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Linux Router (18/03/2007 03:29:52 AM)

180307_1810_400Well, I finally finished my Linux Router Project today, however it was yesterday I was reading on Digg about a guy who posted something to the effect of saying he set up a Linux Router in Ubuntu and the common response was 'this is nothing new' and 'think of the electricity wasted in powering the machine'. Well, although I tend to agree with DHCP chewing up too much electricity if that's all that's installed on a machine is not a viable option over a router, I don't know of many routers that can achieve what I have done right here.

Basically my router consists of: Intel Celeron 600MHz, 128MB RAM, 4.3GB HDD, CD-ROM, PCI Ethernet (Directly to Switch), PCI Wireless Card (802.11b in Master Mode) and a USB Ethernet (Directly to Router/Modem). It also has the following features: DHCP, DNS, WINS, SAMBA, Apache2, PHP5, MySQL 5, Webmin 1.330, Squid, SSH, FTP, Firewall/IPTables and SSL. This isn't alot for a machine of it's magnitude, especially when the website merely contains a small intranet site for hosting files, and displaying information. The Webmin component provides a web interface controlling all of these features of the server whilst SSH controls the OS itself. The system boots up in a respectable 60 seconds from power on (which can be made quicker by disabling RAM checking and IDE checking) and during this time bridges the PCI Ethernet and Wireless card, and obtains an IP Address via DHCP from the WAN Interface.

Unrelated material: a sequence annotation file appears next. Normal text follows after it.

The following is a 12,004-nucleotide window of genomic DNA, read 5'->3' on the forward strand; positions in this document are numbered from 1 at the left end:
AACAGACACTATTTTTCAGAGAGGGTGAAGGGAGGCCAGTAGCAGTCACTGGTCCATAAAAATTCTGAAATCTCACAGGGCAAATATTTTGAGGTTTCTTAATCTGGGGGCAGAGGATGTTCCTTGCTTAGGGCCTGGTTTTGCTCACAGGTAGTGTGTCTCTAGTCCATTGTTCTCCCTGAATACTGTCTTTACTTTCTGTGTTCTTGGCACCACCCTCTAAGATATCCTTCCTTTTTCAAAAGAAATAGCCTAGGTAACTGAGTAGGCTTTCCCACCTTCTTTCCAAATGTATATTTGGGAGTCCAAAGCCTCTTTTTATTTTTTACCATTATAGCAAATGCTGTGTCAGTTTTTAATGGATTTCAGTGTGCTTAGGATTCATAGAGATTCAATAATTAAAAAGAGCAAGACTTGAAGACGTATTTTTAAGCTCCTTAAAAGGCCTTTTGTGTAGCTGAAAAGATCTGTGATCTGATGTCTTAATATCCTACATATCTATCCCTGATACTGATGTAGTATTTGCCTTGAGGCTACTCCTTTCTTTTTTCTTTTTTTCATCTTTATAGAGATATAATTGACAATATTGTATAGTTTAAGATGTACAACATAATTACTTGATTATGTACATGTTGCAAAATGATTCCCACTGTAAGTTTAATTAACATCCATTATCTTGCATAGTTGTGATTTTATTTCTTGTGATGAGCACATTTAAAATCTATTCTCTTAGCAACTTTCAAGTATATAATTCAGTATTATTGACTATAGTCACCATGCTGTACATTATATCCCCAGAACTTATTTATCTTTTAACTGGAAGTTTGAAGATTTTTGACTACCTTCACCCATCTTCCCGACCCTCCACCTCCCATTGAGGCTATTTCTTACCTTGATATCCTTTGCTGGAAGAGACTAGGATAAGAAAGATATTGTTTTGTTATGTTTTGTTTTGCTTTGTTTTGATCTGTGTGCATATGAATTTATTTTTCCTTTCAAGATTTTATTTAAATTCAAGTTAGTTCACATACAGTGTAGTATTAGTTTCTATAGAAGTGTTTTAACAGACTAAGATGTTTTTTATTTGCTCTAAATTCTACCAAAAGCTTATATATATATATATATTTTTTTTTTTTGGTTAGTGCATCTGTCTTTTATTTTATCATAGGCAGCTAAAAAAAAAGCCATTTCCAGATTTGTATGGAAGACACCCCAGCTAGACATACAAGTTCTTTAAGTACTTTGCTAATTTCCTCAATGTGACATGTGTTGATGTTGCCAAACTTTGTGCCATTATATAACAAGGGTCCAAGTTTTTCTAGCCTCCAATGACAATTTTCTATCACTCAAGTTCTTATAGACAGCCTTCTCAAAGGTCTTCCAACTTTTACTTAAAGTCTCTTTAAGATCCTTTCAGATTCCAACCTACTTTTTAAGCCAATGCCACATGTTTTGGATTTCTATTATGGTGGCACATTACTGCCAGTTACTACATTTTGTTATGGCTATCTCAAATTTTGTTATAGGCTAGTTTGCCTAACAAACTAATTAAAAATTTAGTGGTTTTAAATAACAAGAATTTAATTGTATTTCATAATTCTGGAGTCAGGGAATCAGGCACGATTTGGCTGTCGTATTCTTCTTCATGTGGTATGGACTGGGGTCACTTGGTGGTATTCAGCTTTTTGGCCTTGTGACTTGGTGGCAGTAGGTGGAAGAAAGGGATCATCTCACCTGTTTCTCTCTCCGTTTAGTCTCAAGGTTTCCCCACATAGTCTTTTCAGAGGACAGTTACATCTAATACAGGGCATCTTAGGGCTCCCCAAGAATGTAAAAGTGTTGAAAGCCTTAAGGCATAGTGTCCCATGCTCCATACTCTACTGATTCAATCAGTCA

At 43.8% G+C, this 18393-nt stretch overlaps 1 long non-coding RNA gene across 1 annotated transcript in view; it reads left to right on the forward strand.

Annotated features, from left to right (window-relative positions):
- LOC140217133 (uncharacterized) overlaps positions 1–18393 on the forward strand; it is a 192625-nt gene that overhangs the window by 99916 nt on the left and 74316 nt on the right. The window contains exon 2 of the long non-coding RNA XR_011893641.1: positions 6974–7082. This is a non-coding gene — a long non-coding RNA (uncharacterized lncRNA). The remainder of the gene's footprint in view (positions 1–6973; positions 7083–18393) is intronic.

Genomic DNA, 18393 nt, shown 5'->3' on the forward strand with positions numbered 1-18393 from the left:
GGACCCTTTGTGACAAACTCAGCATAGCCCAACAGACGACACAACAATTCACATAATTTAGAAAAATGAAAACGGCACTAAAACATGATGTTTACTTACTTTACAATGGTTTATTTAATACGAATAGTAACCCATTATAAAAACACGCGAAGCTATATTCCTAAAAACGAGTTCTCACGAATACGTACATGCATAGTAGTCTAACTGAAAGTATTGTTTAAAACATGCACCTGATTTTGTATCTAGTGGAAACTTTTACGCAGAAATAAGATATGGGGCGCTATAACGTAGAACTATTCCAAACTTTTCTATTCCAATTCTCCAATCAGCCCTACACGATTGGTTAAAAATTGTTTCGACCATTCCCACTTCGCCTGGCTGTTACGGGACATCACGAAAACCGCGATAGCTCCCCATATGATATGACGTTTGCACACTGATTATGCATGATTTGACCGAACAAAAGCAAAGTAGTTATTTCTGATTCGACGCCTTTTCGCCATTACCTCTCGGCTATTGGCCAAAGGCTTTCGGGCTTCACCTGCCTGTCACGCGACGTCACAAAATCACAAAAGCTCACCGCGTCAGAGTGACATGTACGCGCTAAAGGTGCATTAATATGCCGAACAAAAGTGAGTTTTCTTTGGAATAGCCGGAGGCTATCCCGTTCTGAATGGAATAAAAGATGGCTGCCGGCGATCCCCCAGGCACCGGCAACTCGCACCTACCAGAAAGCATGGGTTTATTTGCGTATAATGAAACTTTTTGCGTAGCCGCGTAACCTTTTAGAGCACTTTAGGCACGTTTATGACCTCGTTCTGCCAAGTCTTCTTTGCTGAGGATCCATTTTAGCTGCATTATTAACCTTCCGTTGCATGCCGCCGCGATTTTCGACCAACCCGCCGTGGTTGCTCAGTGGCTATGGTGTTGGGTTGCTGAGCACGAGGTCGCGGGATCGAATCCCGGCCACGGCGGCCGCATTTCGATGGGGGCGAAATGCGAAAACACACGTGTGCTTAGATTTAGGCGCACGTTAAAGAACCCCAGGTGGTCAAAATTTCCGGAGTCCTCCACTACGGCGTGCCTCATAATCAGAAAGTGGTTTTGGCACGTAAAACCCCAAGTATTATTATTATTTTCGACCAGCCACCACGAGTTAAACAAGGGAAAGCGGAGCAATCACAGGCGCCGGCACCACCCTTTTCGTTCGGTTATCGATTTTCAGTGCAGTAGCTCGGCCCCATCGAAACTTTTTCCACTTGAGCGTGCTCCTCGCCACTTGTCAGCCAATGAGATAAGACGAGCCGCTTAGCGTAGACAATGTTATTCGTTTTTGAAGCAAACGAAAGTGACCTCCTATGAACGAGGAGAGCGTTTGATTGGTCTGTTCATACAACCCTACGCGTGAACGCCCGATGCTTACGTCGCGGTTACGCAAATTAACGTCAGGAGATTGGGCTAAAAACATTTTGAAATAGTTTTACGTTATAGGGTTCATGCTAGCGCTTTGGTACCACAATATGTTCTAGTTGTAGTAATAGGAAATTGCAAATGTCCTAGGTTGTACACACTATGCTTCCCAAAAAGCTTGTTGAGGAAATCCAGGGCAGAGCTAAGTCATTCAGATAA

180307_1811_400Ideally, the system has become much more than a router. It provides a local intranet, website blocking (both keyword based and url based), bandwidth limiting per user (quota or speed), and updating to increase functionality is a case of running apt-get install at times. Overall, it is a speedy system for what its designed to do for a total cost of: a machine given to me because it's old and a $29 Asus 10/100 8 port Switch. The server has become a small data warehouse too containing databases for 3-4 applications and services on other computers whilst containing facilities to back up these computers (CRON).  Not bad for a machine using only 50MB of RAM (obviously more RAM is used when more and more people are looking at the website).

So, what am I using it for? Well, technically it's been specifically built for GreenTubeLAN, however given the nature of the Content Management System included and the servers name being called Intranet on a domain greentube.lan, it's fairly easy to modify or implement for a variety of other events that require a collection of PC's to both translate Windows and Unix hostnames with each other (something that most SOHO routers have issues with).

Anyway, over the next few weeks, I hopefully will be trialing a new commenting process, however it requires a user to 'activate' their comment by having an activation e-mail sent with each one they post. The other option is that darn squiggly text crap... I'll see what I plan on doing anyway :P


Oh and I am off to a training session for a new job :o

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